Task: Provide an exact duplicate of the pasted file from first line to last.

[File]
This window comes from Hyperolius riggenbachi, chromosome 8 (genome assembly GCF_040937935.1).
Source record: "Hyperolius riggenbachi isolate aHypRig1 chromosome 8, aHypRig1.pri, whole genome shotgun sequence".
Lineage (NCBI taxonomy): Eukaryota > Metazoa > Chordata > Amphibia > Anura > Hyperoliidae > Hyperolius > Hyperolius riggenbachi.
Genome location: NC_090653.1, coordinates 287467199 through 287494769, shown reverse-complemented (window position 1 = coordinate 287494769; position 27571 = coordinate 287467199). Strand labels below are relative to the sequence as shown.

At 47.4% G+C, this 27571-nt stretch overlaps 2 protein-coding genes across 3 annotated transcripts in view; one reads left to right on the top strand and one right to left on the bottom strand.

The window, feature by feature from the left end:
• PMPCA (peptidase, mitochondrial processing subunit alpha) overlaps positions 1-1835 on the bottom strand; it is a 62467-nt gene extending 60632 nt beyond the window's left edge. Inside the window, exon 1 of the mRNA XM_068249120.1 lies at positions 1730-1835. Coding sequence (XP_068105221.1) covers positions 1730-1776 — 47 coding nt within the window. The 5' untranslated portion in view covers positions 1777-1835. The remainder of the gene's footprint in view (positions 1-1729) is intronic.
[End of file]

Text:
This window comes from Hyperolius riggenbachi, chromosome 8 (genome assembly GCF_040937935.1).
Source record: "Hyperolius riggenbachi isolate aHypRig1 chromosome 8, aHypRig1.pri, whole genome shotgun sequence".
Lineage (NCBI taxonomy): Eukaryota > Metazoa > Chordata > Amphibia > Anura > Hyperoliidae > Hyperolius > Hyperolius riggenbachi.
Genome location: NC_090653.1, coordinates 287467199 through 287494769, shown reverse-complemented (window position 1 = coordinate 287494769; position 27571 = coordinate 287467199). Strand labels below are relative to the sequence as shown.

At 47.4% G+C, this 27571-nt stretch overlaps 2 protein-coding genes across 3 annotated transcripts in view; one reads left to right on the top strand and one right to left on the bottom strand.

The window, feature by feature from the left end:
• PMPCA (peptidase, mitochondrial processing subunit alpha) overlaps positions 1-1835 on the bottom strand; it is a 62467-nt gene extending 60632 nt beyond the window's left edge. Inside the window, exon 1 of the mRNA XM_068249120.1 lies at positions 1730-1835. Coding sequence (XP_068105221.1) covers positions 1730-1776 — 47 coding nt within the window. The 5' untranslated portion in view covers positions 1777-1835. The remainder of the gene's footprint in view (positions 1-1729) is intronic.